Summary and book reviews of Night Film by Marisha Pessl

Night Film

by Marisha Pessl

Night Film
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    Readers' Opinion:

  • First Published:
    Aug 2013, 624 pages
    Paperback:
    Jul 2014, 624 pages

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Book Reviewed by:
Poornima Apte

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About this Book

Book Summary

Brilliant, haunting, breathtakingly suspenseful, Night Film is a superb literary thriller by the New York Times bestselling author of the blockbuster debut Special Topics in Calamity Physics.

On a damp October night, the body of young, beautiful Ashley Cordova is found in an abandoned warehouse in lower Manhattan. By all appearances her death is a suicide - but investigative journalist Scott McGrath suspects otherwise. Though much has been written about the dark and unsettling films of Ashley's father, Stanislas Cordova, very little is known about the man himself. As McGrath pieces together the mystery of Ashley's death, he is drawn deeper and deeper into the dark underbelly of New York City and the twisted world of Stanislas Cordova, and he begins to wonder - is he the next victim?

In this novel, the dazzlingly inventive writer Marisha Pessl offers a breathtaking mystery that will hold you in suspense until the last page is turned.

PROLOGUE

New York City 2:32 A.M.
Everyone has a Cordova story, whether they like it or not.


Maybe your next-door neighbor found one of his movies in an old box in her attic and never entered a dark room alone again. Or your boyfriend bragged he'd discovered a contraband copy of At Night All Birds Are Black on the Internet and after watching refused to speak of it, as if it were a horrific ordeal he'd barely survived.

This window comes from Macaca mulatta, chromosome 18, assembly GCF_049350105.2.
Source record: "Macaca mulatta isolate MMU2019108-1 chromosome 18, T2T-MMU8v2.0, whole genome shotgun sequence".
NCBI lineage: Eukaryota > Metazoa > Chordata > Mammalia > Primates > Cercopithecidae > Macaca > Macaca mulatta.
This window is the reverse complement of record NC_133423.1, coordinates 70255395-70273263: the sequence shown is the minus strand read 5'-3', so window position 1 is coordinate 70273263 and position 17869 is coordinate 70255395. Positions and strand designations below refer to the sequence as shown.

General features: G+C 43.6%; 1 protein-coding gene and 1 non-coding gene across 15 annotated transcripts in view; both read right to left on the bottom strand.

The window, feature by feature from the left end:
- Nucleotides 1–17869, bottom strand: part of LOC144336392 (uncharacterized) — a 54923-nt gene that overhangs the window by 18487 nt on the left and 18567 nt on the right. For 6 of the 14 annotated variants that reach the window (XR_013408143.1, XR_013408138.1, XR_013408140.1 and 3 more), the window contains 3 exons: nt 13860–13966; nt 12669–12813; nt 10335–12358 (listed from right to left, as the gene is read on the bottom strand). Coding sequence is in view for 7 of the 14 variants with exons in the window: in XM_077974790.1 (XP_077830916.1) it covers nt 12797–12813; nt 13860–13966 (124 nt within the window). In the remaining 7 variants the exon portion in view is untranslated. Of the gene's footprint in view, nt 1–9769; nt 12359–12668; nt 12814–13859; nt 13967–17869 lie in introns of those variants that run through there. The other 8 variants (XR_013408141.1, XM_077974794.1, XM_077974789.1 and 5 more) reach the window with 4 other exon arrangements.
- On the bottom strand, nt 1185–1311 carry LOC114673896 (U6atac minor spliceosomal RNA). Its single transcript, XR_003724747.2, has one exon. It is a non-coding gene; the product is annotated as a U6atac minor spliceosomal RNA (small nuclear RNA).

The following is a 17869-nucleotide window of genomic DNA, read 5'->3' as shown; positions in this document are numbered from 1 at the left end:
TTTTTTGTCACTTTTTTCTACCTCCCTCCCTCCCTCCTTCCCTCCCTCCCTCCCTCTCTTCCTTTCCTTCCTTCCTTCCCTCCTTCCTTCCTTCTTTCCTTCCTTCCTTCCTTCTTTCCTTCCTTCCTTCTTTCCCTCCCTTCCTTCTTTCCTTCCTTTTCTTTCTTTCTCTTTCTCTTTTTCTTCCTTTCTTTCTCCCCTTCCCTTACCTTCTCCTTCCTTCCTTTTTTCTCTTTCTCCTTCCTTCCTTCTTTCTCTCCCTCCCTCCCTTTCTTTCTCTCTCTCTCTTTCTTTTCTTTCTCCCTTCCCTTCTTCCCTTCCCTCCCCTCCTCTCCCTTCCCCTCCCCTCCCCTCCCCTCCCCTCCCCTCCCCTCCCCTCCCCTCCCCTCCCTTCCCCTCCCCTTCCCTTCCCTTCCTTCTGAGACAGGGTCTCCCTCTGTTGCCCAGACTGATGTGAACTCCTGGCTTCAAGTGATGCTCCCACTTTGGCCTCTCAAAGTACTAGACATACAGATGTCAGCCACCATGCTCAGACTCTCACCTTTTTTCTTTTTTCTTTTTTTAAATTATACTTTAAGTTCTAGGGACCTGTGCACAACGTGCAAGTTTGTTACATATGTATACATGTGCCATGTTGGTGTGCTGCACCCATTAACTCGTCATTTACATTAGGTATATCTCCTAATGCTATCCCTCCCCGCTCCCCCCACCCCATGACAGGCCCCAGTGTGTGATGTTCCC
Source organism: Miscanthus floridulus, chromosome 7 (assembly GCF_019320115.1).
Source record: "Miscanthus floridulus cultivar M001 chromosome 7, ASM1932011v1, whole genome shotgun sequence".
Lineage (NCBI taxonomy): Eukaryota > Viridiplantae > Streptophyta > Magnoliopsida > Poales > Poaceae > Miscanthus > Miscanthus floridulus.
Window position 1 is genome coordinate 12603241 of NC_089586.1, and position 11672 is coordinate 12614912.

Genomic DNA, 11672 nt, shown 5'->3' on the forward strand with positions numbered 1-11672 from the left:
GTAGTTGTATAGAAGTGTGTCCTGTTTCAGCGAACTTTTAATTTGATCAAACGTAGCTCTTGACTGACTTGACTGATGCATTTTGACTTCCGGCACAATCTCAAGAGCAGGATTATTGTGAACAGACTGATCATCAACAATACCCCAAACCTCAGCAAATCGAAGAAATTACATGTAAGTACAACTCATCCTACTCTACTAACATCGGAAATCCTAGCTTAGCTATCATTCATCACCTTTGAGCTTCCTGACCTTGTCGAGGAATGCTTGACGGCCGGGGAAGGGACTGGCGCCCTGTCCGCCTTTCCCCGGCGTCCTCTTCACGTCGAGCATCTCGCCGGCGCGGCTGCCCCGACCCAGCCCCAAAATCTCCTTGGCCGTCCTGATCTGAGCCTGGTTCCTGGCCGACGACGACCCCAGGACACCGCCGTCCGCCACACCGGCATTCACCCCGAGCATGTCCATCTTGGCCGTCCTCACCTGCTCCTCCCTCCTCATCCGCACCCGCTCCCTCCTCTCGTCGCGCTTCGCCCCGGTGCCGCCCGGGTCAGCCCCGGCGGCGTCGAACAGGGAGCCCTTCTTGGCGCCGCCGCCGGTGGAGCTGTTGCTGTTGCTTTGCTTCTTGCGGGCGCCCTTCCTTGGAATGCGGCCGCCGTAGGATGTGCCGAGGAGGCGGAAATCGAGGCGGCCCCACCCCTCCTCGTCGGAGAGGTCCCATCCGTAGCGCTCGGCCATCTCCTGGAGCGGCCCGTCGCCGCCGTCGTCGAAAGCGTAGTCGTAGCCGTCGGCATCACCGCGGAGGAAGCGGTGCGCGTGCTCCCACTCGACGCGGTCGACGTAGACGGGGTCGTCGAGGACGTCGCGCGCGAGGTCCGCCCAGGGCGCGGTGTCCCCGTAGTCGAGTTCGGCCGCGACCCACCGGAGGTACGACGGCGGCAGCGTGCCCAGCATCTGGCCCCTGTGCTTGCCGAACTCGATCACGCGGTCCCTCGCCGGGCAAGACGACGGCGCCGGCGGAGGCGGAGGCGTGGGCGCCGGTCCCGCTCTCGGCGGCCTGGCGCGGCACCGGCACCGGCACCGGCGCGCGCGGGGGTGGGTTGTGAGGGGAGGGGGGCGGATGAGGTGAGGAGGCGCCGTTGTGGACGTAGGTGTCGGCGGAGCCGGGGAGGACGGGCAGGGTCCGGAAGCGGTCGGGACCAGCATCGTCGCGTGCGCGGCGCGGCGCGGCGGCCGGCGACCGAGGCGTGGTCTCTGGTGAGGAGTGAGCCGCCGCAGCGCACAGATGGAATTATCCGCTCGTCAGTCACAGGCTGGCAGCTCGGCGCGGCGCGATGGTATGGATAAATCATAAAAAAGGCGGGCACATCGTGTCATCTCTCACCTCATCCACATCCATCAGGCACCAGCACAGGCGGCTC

Whatever your opinion of Cordova, however obsessed with his work or indifferent—he's there to react against. He's a crevice, a black hole, an unspecified danger, a relentless outbreak of the unknown in our overexposed world. He's underground, looming unseen in the corners of the dark. He's down under the railway bridge in the river with all the missing evidence, and the answers that will never see the light of day.

He's a myth, a monster, a mortal man.

And yet I can't help but believe when you need him the most, ...

Please be aware that this discussion guide may contain spoilers!
Discussion questions for Night Film

  1. Professor Wolfgang Beckman accuses Scott of having "no respect for the murk. For the blackly unexplained. The un-nail downable." How does Scott's perspective on mystery and the "blackly unexplained" change over the course of the novel?
  2. Nora asks Scott, "How much evidence do you need before you wonder if it just might be real?" Do you think Scott's skepticism is a mark of pride, as well as rationality, as Nora suggests? Why does he wish to believe in the curse after his conversation with Inez Gallo? How ready were you to believe in the curse?